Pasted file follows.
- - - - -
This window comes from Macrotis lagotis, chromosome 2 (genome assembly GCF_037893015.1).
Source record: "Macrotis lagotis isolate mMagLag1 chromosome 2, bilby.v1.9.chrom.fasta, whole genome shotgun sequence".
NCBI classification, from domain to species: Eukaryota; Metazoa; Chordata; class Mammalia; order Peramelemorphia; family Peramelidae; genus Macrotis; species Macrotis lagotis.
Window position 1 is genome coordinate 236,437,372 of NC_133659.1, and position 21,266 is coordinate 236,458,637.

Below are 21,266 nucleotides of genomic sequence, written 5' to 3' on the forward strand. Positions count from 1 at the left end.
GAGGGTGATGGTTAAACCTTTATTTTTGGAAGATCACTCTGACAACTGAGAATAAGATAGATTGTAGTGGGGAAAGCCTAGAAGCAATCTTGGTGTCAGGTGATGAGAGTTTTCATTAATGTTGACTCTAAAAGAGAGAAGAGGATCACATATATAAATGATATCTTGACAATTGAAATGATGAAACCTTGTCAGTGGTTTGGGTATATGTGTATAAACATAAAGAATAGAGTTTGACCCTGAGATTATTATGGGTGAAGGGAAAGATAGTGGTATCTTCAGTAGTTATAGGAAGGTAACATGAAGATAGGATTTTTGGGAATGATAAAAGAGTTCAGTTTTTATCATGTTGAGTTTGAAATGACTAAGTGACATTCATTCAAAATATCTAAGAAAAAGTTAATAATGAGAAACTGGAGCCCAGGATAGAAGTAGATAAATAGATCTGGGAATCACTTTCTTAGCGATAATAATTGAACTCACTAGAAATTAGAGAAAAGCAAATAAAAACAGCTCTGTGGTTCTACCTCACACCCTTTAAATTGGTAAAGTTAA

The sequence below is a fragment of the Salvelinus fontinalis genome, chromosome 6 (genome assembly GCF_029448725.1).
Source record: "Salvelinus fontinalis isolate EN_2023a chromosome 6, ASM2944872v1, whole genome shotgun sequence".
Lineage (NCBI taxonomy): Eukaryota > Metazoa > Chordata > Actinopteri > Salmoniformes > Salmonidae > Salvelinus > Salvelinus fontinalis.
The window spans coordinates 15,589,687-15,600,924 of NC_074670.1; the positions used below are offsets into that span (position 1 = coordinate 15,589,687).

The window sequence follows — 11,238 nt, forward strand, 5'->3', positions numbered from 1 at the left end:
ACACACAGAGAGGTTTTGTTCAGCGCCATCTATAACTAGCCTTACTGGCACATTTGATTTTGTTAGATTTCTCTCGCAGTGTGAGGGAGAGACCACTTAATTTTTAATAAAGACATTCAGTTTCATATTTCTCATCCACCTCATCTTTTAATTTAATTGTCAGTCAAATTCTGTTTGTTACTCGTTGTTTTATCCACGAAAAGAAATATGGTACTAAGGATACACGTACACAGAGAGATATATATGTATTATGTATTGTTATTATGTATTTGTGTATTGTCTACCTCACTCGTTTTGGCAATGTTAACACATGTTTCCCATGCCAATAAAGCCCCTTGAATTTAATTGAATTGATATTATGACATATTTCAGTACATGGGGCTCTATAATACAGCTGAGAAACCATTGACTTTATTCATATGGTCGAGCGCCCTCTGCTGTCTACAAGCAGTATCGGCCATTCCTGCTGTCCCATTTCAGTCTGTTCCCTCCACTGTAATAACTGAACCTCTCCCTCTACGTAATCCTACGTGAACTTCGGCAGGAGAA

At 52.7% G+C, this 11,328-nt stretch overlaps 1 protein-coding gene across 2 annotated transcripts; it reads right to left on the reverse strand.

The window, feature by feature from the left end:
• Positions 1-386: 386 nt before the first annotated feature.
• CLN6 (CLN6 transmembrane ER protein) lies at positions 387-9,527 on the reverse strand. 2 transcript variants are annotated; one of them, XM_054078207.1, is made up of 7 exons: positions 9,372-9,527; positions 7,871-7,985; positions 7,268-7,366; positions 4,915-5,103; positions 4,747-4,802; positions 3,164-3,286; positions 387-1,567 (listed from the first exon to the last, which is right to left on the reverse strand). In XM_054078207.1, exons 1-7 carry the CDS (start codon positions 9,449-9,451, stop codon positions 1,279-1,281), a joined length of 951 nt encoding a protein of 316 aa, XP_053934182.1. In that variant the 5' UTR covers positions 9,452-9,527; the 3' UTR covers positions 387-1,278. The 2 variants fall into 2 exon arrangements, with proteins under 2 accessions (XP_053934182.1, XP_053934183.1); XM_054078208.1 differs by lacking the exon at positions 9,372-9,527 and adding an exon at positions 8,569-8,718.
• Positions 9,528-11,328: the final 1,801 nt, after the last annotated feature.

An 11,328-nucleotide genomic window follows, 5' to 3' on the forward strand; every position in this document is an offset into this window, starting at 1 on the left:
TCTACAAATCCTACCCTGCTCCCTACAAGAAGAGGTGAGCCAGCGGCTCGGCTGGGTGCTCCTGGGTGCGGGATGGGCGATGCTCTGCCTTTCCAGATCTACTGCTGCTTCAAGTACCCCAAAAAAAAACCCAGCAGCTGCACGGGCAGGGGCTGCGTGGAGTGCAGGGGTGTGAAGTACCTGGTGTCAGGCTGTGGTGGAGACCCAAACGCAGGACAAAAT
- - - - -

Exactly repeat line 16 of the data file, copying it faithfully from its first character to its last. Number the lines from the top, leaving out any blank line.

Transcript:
• CLN6 (CLN6 transmembrane ER protein) lies at positions 387-9,527 on the reverse strand. 2 transcript variants are annotated; one of them, XM_054078207.1, is made up of 7 exons: positions 9,372-9,527; positions 7,871-7,985; positions 7,268-7,366; positions 4,915-5,103; positions 4,747-4,802; positions 3,164-3,286; positions 387-1,567 (listed from the first exon to the last, which is right to left on the reverse strand). In XM_054078207.1, exons 1-7 carry the CDS (start codon positions 9,449-9,451, stop codon positions 1,279-1,281), a joined length of 951 nt encoding a protein of 316 aa, XP_053934182.1. In that variant the 5' UTR covers positions 9,452-9,527; the 3' UTR covers positions 387-1,278. The 2 variants fall into 2 exon arrangements, with proteins under 2 accessions (XP_053934182.1, XP_053934183.1); XM_054078208.1 differs by lacking the exon at positions 9,372-9,527 and adding an exon at positions 8,569-8,718.